On weekends I take the boys and her two older kids (3, 6) to stay at their lake house. Matt comes up and we go on hikes with the kids, build fairy houses (a big thing in NH), kayak, swim, and build pirate ships. My mom comes up shortly after the twins arrive. After visiting with them for a while, she stays at the lake house with Joshua and Malachi while I help my sister back at home. The boys love my mom. She builds fairy houses with them and even plays Legos. My mom, a staunch Catholic, even finds ways to insert religion into Legos!.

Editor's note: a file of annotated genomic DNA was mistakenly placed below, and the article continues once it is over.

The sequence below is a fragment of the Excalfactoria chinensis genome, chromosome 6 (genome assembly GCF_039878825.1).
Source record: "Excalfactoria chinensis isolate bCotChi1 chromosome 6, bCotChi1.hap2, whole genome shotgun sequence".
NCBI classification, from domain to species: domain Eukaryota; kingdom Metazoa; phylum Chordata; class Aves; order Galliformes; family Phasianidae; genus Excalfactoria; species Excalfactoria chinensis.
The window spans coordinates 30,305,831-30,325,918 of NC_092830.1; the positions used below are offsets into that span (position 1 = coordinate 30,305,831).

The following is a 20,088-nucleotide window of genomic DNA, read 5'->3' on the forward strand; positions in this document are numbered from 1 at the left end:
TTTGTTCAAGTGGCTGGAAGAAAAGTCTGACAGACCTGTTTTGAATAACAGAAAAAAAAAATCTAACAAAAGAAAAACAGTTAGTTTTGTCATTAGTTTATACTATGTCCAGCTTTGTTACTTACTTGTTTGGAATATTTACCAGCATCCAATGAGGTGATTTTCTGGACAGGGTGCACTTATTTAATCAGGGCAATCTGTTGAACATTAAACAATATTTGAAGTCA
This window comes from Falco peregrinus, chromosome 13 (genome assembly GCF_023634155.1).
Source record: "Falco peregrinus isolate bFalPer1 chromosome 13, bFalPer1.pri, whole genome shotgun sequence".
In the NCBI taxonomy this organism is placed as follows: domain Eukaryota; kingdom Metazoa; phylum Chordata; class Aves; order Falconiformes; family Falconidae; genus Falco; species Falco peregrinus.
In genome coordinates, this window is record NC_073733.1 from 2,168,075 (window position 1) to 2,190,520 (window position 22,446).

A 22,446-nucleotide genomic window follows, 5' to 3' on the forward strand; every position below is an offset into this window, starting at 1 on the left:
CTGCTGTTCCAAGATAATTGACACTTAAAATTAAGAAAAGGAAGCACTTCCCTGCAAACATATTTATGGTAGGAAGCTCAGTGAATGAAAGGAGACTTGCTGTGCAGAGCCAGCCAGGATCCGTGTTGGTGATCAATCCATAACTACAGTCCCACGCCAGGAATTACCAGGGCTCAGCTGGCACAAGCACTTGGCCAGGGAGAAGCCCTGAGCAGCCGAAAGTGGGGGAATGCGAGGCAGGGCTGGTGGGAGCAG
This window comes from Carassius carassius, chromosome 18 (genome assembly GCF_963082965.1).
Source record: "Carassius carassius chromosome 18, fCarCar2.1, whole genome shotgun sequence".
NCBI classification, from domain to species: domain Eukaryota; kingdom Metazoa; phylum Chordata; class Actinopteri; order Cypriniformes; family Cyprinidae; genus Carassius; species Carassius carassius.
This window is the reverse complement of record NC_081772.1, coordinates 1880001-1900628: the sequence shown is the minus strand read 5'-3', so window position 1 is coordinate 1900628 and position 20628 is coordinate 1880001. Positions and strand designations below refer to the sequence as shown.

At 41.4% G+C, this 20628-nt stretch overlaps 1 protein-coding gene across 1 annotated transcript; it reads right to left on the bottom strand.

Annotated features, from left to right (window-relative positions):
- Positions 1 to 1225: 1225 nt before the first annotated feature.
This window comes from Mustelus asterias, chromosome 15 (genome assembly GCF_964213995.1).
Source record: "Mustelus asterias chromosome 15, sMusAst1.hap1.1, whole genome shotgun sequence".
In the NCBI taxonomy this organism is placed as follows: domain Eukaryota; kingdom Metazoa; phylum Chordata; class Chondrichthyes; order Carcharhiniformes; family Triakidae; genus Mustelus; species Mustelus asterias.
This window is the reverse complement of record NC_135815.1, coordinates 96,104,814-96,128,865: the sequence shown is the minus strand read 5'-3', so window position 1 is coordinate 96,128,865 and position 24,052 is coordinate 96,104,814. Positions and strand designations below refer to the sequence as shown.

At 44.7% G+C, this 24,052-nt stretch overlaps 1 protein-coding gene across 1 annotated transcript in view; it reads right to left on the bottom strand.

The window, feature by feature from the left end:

On August 27 we move the boat from the marina-that-is-not-really-a-marina, to a real marina (Wentworth by the Sea). Since it’s still in-season, it’s ridiculously expensive. My pregnant sister and her family are scheduled to come to dinner and it will be easier if we are on the dock rather than a mooring ball. We decide to check out various boatyards so we can quickly move the boat and get work done while we are here. We find a reputable boatyard and are in the midst of a conversation with the manager when my cell phone rings. I see it’s my sister and unthinkingly silence it. Matt’s cell phone rings. Again, it’s my sister. He raises his eyebrows at me. I grab the phone and go outside. Continue reading